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PTHCalcitonin Control of Calcium Homeostasis

Page history last edited by Konstantin Kovtun 13 years, 7 months ago




PTH Effects on Bone


PTH has a rapid effect (occurring within minutes), whereby it stimulates osteoblasts to pump Ca++ ions out of the fluid surrounding the bone (which has a higher Ca++ concentration) and into the ECF. Over a longer time course, PTH stimulates bone resorption. Although PTH stimulates bone resorption, it is actually the osteoblasts that express PTH receptors. PTH stimulation of osteoblasts causes them to express a signaling molecule that activates osteoclasts. For more details, see the page on bone remodeling.


PTH Effects on Kidney


PTH has two important effects on the kidney that work to increase [Ca++]ECF. First, it decreases the loss of Ca++ ions in the urine by stimulating Ca++ reabsorption. "Reabsorption" is the term used to describe the transfer of substances from the forming urine back into the ECF. Filtration, the first step in urine formation, is a nonspecific process, whereby water and low molecularr weight substances move by bulk flow from the plasma and into the forming urine. Reabsorption, which is performed by the cells of the kidney tubules, allows the recovery of those useful small molecules such as sugars, amino acids, and Ca++ ions. As well as stimulating Ca++ reabsorption, PTH also inhibits phosphate reabsorption.


The other key effect of PTH on the kidney is to stimulate production of 1,25(OH)2D, the active form of vitamin D. Vitamin D3 is synthesized in a photochemical reaction in the skin, in response to sunlight. Vitamin D3 and a similar compound derived from plants are present in foods; collectively these are referred to as vitamin D. A constitutively active enzyme in the liver produces 25-(OH)D. The role of PTH is to stimulate the kidney enzyme, resulting in the production of 1,25(OH)2D. This is extremely important for bone health and Ca++ homeostasis because 1,25(OH)2D works in the small intestine to promote Ca++ absorption.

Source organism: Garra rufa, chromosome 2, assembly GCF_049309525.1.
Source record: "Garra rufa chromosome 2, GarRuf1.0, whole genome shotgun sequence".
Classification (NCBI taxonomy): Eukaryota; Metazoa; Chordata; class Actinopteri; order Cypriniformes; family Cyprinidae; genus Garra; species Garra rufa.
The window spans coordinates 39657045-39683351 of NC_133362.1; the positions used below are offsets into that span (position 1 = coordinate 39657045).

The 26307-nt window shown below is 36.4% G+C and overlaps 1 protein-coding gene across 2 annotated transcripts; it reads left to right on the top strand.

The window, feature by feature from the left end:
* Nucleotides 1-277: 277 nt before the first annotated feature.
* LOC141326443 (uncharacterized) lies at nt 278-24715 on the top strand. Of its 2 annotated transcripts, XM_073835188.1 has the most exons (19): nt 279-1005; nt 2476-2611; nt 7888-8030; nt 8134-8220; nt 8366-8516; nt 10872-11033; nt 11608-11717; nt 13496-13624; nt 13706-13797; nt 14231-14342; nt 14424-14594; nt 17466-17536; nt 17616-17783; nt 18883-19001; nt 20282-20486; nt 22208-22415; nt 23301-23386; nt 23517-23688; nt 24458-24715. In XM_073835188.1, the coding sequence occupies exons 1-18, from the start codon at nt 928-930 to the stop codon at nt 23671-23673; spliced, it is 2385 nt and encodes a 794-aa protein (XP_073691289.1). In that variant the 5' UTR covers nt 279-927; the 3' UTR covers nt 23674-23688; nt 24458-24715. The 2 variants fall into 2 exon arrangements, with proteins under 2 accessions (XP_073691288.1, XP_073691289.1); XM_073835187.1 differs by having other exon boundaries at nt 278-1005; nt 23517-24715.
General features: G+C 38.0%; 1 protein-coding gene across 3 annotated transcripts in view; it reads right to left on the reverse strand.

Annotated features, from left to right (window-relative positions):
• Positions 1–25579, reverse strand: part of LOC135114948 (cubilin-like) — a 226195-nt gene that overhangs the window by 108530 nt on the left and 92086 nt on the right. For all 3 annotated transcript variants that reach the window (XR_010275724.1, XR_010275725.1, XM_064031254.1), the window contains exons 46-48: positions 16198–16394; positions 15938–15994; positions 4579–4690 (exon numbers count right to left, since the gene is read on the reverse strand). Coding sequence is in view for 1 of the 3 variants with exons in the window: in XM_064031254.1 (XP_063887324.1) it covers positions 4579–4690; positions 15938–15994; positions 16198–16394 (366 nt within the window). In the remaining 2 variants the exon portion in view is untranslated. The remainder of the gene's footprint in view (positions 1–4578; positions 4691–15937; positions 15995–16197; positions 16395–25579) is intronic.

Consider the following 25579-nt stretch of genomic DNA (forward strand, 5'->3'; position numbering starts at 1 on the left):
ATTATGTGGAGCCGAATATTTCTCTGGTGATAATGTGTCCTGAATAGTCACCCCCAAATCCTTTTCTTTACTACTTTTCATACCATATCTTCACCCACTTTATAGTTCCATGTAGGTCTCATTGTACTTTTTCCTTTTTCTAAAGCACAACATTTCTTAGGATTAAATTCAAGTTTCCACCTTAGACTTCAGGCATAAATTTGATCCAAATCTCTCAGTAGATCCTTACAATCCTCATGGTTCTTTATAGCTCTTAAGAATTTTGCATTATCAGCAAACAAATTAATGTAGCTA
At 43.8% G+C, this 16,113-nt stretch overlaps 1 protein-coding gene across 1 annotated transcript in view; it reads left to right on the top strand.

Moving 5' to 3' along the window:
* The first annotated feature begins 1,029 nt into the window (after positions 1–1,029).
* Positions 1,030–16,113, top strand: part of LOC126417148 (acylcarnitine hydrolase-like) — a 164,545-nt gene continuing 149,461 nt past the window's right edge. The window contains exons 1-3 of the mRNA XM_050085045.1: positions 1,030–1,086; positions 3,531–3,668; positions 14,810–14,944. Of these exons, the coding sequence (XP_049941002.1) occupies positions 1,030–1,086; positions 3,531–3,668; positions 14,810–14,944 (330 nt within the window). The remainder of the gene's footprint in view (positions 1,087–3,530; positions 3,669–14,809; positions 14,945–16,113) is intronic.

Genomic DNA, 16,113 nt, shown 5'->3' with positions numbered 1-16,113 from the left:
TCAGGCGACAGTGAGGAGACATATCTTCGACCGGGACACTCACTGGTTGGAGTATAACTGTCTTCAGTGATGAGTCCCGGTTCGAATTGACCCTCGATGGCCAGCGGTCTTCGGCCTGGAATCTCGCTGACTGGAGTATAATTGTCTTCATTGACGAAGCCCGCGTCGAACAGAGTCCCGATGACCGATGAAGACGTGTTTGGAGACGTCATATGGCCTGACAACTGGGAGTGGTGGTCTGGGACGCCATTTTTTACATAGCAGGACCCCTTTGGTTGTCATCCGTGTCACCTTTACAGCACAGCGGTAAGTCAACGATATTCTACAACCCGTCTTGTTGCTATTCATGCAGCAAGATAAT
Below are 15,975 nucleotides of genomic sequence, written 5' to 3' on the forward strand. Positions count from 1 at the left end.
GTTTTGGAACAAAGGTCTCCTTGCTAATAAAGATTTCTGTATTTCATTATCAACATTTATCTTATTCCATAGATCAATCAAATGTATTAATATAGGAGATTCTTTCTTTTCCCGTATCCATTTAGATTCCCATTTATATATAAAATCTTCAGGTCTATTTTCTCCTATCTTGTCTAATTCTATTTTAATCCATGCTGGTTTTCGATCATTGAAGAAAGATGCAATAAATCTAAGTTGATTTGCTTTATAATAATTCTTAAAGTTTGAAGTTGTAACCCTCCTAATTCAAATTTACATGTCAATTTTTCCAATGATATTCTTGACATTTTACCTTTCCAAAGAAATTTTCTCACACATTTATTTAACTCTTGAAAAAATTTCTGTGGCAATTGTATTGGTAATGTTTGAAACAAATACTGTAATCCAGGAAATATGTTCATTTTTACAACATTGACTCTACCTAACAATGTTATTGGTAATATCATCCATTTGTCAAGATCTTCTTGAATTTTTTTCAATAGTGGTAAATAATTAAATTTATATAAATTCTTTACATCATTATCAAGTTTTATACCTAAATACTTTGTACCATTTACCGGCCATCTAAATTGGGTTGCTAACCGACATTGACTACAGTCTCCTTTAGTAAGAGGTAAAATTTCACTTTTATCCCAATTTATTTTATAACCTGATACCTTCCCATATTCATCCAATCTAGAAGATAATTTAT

In kidney disease, inadequate amounts of 1,25(OH)2D are made. What happens is that Ca++ homeostasis is maintained at the expense of bone. [Ca++]ECF drops because of a lack of Ca++ absorption from the diet. Hypocalcemia stimulates high levels of PTH secretion; this is termed secondary hyperparathyroidism because the problem that causes the hyperparathyroidism is in the kidney, not at the parathyroid gland. Secondary hyperparathyroidism is treated by administering vitamin D and Ca++ supplements. The drug cinacalcet has recently been approved for the treatment of secondary hyperparathyroidism. Cinacalcet is a calcimimetic drug that binds to the Ca++ receptor on cells in the parathyroid gland, inhibiting the secretion of PTH.





Figure 1 

Interrelationships among FGF23, PTH, 1,25(OH)2D, and Klotho. 

(A) The PTH/1,25(OH)2D axis. The principal function of the PTH/1,25(OH)2D axis is to regulate calcium homeostasis. Decrements in serum calcium levels stimulate PTH secretion by the PTG, which targets the kidney to reduce urinary calcium excretion, stimulate 1α-hydroxylase activity, and enhance the fractional excretion of phosphate (PO4), and targets bone to increase the efflux of calcium and phosphate. The resulting increase in 1,25(OH)2D targets the gastrointestinal tract to increase dietary absorption of calcium, which suppresses PTH. (B) The FGF23/Klotho axis. FGF23 produced by bone principally targets the kidney, leading to reductions in serum phosphate and 1,25(OH)2D levels by stimulating the fractional excretion of phosphate and reducing 1α-hydroxylase activity. The receptor for FGF23 in the kidney is a Klotho:FGFR1 complex located in the distal tubule. There may be a distal-to-proximal feedback mechanism that mediates the effects of FGF23 on the proximal tubule. FGF23 also decreases the kidney expression of Klotho, which diminishes renal tubular calcium reabsorption via its interactions with transient receptor potential cation channel, subfamily V, member 5 (TRPV5). FGF23 may also directly target the PTG to reduce PTH secretion. FGF23 is the principal phosphaturic hormone and may function to counter the hypercalcemic and hyperphosphatemic effects of excess 1,25(OH)2D through reductions in PTH and elevations in FGF23 levels.



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